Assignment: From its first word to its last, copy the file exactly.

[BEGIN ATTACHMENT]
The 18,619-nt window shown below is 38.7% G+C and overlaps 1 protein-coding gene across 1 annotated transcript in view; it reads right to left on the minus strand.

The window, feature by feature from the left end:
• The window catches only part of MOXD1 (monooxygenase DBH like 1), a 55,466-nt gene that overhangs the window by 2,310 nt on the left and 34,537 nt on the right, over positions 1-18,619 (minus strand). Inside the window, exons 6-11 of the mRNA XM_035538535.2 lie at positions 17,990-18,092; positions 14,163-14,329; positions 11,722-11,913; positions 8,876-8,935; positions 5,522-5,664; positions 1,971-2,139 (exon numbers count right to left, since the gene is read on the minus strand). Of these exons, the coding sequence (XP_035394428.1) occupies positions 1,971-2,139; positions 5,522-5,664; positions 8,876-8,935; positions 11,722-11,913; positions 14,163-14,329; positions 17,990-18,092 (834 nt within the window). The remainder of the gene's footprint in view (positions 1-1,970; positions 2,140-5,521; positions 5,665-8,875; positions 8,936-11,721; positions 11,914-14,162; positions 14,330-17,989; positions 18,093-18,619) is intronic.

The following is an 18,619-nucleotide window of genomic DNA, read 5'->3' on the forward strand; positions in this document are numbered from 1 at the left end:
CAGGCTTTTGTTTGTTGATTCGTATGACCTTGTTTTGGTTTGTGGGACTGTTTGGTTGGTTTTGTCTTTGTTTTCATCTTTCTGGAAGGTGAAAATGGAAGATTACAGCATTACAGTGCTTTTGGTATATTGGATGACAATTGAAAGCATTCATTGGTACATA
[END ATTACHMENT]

The 18,619-nt window shown below is 38.7% G+C and overlaps 1 protein-coding gene across 1 annotated transcript in view; it reads right to left on the minus strand.

The window, feature by feature from the left end:
• The window catches only part of MOXD1 (monooxygenase DBH like 1), a 55,466-nt gene that overhangs the window by 2,310 nt on the left and 34,537 nt on the right, over positions 1-18,619 (minus strand). Inside the window, exons 6-11 of the mRNA XM_035538535.2 lie at positions 17,990-18,092; positions 14,163-14,329; positions 11,722-11,913; positions 8,876-8,935; positions 5,522-5,664; positions 1,971-2,139 (exon numbers count right to left, since the gene is read on the minus strand). Of these exons, the coding sequence (XP_035394428.1) occupies positions 1,971-2,139; positions 5,522-5,664; positions 8,876-8,935; positions 11,722-11,913; positions 14,163-14,329; positions 17,990-18,092 (834 nt within the window). The remainder of the gene's footprint in view (positions 1-1,970; positions 2,140-5,521; positions 5,665-8,875; positions 8,936-11,721; positions 11,914-14,162; positions 14,330-17,989; positions 18,093-18,619) is intronic.

The following is an 18,619-nucleotide window of genomic DNA, read 5'->3' on the forward strand; positions in this document are numbered from 1 at the left end:
CAGGCTTTTGTTTGTTGATTCGTATGACCTTGTTTTGGTTTGTGGGACTGTTTGGTTGGTTTTGTCTTTGTTTTCATCTTTCTGGAAGGTGAAAATGGAAGATTACAGCATTACAGTGCTTTTGGTATATTGGATGACAATTGAAAGCATTCATTGGTACATA